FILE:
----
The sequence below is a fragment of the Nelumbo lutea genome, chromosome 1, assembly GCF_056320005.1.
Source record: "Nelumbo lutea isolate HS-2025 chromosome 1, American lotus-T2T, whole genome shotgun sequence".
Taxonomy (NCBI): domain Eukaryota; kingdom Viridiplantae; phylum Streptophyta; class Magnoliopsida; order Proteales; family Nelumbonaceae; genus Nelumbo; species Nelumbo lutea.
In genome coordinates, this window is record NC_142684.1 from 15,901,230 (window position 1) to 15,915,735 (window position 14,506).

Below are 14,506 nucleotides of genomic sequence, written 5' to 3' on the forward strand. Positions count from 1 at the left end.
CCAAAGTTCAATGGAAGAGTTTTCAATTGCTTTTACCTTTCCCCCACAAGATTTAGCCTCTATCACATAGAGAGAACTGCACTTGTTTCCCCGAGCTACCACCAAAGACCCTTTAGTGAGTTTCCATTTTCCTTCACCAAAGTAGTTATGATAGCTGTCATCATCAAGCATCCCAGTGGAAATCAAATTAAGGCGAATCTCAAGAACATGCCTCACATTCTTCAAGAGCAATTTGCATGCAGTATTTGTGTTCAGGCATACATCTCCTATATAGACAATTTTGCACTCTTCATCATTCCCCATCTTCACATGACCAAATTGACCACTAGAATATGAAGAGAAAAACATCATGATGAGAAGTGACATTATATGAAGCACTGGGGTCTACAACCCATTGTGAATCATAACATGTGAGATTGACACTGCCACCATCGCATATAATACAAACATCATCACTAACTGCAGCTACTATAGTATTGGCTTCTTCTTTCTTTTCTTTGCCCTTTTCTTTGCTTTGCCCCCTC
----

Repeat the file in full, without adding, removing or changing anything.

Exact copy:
The sequence below is a fragment of the Nelumbo lutea genome, chromosome 1, assembly GCF_056320005.1.
Source record: "Nelumbo lutea isolate HS-2025 chromosome 1, American lotus-T2T, whole genome shotgun sequence".
Taxonomy (NCBI): domain Eukaryota; kingdom Viridiplantae; phylum Streptophyta; class Magnoliopsida; order Proteales; family Nelumbonaceae; genus Nelumbo; species Nelumbo lutea.
In genome coordinates, this window is record NC_142684.1 from 15,901,230 (window position 1) to 15,915,735 (window position 14,506).

Below are 14,506 nucleotides of genomic sequence, written 5' to 3' on the forward strand. Positions count from 1 at the left end.
CCAAAGTTCAATGGAAGAGTTTTCAATTGCTTTTACCTTTCCCCCACAAGATTTAGCCTCTATCACATAGAGAGAACTGCACTTGTTTCCCCGAGCTACCACCAAAGACCCTTTAGTGAGTTTCCATTTTCCTTCACCAAAGTAGTTATGATAGCTGTCATCATCAAGCATCCCAGTGGAAATCAAATTAAGGCGAATCTCAAGAACATGCCTCACATTCTTCAAGAGCAATTTGCATGCAGTATTTGTGTTCAGGCATACATCTCCTATATAGACAATTTTGCACTCTTCATCATTCCCCATCTTCACATGACCAAATTGACCACTAGAATATGAAGAGAAAAACATCATGATGAGAAGTGACATTATATGAAGCACTGGGGTCTACAACCCATTGTGAATCATAACATGTGAGATTGACACTGCCACCATCGCATATAATACAAACATCATCACTAACTGCAGCTACTATAGTATTGGCTTCTTCTTTCTTTTCTTTGCCCTTTTCTTTGCTTTGCCCCCTC